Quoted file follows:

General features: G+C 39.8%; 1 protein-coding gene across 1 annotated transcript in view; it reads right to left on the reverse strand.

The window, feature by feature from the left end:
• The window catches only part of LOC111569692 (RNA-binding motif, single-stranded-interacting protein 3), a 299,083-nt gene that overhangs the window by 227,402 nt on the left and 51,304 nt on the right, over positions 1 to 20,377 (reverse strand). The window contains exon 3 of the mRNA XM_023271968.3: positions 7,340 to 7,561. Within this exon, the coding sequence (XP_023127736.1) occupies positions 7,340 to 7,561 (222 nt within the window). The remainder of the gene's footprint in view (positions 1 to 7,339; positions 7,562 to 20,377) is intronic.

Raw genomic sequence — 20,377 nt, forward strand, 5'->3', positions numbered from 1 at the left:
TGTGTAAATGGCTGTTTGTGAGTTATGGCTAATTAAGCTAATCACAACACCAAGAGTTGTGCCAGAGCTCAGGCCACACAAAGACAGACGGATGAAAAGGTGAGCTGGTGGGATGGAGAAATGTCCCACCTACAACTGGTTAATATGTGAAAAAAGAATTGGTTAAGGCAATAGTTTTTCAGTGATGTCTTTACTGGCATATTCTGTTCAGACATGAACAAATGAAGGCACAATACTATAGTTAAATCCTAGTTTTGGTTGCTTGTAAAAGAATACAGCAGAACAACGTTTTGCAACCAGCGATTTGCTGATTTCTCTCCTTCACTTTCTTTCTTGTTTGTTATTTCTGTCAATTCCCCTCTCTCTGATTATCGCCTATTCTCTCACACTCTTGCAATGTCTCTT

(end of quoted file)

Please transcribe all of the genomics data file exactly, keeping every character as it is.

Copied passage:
General features: G+C 39.8%; 1 protein-coding gene across 1 annotated transcript in view; it reads right to left on the reverse strand.

The window, feature by feature from the left end:
• The window catches only part of LOC111569692 (RNA-binding motif, single-stranded-interacting protein 3), a 299,083-nt gene that overhangs the window by 227,402 nt on the left and 51,304 nt on the right, over positions 1 to 20,377 (reverse strand). The window contains exon 3 of the mRNA XM_023271968.3: positions 7,340 to 7,561. Within this exon, the coding sequence (XP_023127736.1) occupies positions 7,340 to 7,561 (222 nt within the window). The remainder of the gene's footprint in view (positions 1 to 7,339; positions 7,562 to 20,377) is intronic.

Raw genomic sequence — 20,377 nt, forward strand, 5'->3', positions numbered from 1 at the left:
TGTGTAAATGGCTGTTTGTGAGTTATGGCTAATTAAGCTAATCACAACACCAAGAGTTGTGCCAGAGCTCAGGCCACACAAAGACAGACGGATGAAAAGGTGAGCTGGTGGGATGGAGAAATGTCCCACCTACAACTGGTTAATATGTGAAAAAAGAATTGGTTAAGGCAATAGTTTTTCAGTGATGTCTTTACTGGCATATTCTGTTCAGACATGAACAAATGAAGGCACAATACTATAGTTAAATCCTAGTTTTGGTTGCTTGTAAAAGAATACAGCAGAACAACGTTTTGCAACCAGCGATTTGCTGATTTCTCTCCTTCACTTTCTTTCTTGTTTGTTATTTCTGTCAATTCCCCTCTCTCTGATTATCGCCTATTCTCTCACACTCTTGCAATGTCTCTT